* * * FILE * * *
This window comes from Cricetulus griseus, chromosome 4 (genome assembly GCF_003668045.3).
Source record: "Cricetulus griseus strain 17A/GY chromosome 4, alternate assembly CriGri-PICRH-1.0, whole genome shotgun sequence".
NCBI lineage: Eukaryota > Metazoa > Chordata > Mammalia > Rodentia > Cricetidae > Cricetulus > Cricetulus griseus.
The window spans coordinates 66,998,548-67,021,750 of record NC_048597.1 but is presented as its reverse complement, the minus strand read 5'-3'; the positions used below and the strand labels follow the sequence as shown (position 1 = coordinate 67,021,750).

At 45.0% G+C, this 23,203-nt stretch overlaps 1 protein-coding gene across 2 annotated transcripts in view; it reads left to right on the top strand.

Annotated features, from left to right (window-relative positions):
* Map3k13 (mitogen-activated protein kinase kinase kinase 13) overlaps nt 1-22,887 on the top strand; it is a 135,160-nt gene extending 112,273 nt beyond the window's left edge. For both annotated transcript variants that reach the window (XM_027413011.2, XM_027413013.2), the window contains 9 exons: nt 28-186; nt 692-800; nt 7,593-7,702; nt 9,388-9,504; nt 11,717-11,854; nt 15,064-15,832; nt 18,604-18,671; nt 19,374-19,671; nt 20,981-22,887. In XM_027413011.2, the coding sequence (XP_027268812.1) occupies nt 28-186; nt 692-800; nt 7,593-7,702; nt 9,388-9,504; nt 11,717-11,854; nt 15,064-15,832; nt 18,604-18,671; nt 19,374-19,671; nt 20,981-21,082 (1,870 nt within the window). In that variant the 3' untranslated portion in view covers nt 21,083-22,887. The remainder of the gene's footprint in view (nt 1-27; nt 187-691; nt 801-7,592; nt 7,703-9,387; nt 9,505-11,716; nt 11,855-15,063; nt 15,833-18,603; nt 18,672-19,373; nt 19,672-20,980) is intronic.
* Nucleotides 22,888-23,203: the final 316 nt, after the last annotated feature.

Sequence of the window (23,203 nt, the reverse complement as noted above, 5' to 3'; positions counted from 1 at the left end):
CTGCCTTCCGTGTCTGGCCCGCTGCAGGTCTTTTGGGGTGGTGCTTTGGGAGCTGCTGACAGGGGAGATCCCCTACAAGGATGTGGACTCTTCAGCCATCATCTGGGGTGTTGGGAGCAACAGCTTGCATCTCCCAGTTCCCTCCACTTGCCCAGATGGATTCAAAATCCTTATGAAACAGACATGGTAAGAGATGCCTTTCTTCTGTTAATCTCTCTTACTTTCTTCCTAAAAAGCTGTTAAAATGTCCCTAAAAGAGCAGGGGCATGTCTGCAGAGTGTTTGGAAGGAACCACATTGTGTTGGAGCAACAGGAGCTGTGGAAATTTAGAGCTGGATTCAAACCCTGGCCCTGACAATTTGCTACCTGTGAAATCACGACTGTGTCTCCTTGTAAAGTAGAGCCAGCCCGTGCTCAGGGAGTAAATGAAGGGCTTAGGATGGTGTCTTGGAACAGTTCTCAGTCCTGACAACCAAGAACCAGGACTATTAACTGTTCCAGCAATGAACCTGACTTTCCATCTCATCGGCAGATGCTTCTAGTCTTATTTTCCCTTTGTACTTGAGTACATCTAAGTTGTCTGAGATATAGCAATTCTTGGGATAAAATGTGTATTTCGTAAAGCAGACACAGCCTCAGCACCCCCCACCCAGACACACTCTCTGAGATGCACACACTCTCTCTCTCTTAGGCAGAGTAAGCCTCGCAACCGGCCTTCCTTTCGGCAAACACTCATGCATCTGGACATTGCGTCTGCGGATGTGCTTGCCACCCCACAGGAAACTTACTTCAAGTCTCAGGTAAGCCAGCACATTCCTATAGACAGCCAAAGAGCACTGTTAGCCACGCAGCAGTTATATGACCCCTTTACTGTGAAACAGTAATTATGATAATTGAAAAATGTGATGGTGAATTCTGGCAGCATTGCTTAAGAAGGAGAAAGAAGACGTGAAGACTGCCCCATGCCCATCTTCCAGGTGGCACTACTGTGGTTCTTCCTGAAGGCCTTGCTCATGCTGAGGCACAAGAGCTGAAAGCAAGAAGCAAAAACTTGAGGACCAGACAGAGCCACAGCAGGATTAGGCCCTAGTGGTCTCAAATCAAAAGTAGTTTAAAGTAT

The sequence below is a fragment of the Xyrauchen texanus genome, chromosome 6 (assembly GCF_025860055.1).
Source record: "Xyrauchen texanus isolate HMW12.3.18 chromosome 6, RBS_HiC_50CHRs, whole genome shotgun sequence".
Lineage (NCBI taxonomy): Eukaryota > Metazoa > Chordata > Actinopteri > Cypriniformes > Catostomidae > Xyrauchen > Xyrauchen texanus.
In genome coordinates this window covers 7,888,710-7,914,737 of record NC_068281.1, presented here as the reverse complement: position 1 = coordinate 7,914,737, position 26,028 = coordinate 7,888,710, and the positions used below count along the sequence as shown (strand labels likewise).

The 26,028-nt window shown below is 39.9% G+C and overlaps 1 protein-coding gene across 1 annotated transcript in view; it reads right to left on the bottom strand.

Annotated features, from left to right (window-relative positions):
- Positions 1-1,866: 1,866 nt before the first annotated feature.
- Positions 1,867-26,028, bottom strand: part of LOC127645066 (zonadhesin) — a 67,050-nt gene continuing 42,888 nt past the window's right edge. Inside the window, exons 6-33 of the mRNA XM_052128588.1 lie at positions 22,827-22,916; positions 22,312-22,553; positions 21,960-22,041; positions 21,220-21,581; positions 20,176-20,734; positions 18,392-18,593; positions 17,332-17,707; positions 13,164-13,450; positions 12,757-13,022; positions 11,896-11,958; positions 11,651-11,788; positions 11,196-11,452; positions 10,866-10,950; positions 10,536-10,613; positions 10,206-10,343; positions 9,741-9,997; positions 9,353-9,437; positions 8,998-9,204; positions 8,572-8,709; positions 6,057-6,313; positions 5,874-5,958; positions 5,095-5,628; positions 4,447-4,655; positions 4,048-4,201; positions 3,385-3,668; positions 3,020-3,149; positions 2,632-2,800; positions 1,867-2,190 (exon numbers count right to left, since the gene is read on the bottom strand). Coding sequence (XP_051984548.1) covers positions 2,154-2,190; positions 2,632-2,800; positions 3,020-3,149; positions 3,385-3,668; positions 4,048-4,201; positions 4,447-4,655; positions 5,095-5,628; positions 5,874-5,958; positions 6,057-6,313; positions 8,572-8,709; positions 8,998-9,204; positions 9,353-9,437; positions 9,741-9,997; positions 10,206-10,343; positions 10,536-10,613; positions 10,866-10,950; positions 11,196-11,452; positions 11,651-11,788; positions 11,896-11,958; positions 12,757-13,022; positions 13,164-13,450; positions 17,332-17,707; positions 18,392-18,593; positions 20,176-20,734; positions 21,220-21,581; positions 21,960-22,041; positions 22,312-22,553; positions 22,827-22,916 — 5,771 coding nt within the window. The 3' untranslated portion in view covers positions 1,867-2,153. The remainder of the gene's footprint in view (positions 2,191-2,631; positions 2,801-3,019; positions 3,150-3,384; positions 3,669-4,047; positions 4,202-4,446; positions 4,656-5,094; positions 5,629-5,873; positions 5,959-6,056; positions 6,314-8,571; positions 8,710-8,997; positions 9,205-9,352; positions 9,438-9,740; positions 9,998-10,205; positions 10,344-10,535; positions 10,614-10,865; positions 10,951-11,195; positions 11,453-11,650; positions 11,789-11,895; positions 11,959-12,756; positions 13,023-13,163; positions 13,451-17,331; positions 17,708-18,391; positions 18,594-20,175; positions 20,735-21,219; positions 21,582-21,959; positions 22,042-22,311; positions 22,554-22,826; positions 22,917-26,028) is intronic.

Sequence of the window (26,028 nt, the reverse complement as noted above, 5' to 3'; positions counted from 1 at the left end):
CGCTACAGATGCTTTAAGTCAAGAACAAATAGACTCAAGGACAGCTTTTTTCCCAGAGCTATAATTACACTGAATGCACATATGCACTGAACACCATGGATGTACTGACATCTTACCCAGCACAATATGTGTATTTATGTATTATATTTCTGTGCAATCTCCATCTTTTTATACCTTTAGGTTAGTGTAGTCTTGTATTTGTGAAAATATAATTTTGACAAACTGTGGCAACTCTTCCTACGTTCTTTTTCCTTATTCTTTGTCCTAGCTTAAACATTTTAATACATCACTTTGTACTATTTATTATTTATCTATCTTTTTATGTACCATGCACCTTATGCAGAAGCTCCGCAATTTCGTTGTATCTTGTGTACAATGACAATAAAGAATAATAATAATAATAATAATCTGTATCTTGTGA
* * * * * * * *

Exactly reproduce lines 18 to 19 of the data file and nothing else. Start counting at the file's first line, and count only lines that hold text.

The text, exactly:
- Positions 1,867-26,028, bottom strand: part of LOC127645066 (zonadhesin) — a 67,050-nt gene continuing 42,888 nt past the window's right edge. Inside the window, exons 6-33 of the mRNA XM_052128588.1 lie at positions 22,827-22,916; positions 22,312-22,553; positions 21,960-22,041; positions 21,220-21,581; positions 20,176-20,734; positions 18,392-18,593; positions 17,332-17,707; positions 13,164-13,450; positions 12,757-13,022; positions 11,896-11,958; positions 11,651-11,788; positions 11,196-11,452; positions 10,866-10,950; positions 10,536-10,613; positions 10,206-10,343; positions 9,741-9,997; positions 9,353-9,437; positions 8,998-9,204; positions 8,572-8,709; positions 6,057-6,313; positions 5,874-5,958; positions 5,095-5,628; positions 4,447-4,655; positions 4,048-4,201; positions 3,385-3,668; positions 3,020-3,149; positions 2,632-2,800; positions 1,867-2,190 (exon numbers count right to left, since the gene is read on the bottom strand). Coding sequence (XP_051984548.1) covers positions 2,154-2,190; positions 2,632-2,800; positions 3,020-3,149; positions 3,385-3,668; positions 4,048-4,201; positions 4,447-4,655; positions 5,095-5,628; positions 5,874-5,958; positions 6,057-6,313; positions 8,572-8,709; positions 8,998-9,204; positions 9,353-9,437; positions 9,741-9,997; positions 10,206-10,343; positions 10,536-10,613; positions 10,866-10,950; positions 11,196-11,452; positions 11,651-11,788; positions 11,896-11,958; positions 12,757-13,022; positions 13,164-13,450; positions 17,332-17,707; positions 18,392-18,593; positions 20,176-20,734; positions 21,220-21,581; positions 21,960-22,041; positions 22,312-22,553; positions 22,827-22,916 — 5,771 coding nt within the window. The 3' untranslated portion in view covers positions 1,867-2,153. The remainder of the gene's footprint in view (positions 2,191-2,631; positions 2,801-3,019; positions 3,150-3,384; positions 3,669-4,047; positions 4,202-4,446; positions 4,656-5,094; positions 5,629-5,873; positions 5,959-6,056; positions 6,314-8,571; positions 8,710-8,997; positions 9,205-9,352; positions 9,438-9,740; positions 9,998-10,205; positions 10,344-10,535; positions 10,614-10,865; positions 10,951-11,195; positions 11,453-11,650; positions 11,789-11,895; positions 11,959-12,756; positions 13,023-13,163; positions 13,451-17,331; positions 17,708-18,391; positions 18,594-20,175; positions 20,735-21,219; positions 21,582-21,959; positions 22,042-22,311; positions 22,554-22,826; positions 22,917-26,028) is intronic.

Sequence of the window (26,028 nt, the reverse complement as noted above, 5' to 3'; positions counted from 1 at the left end):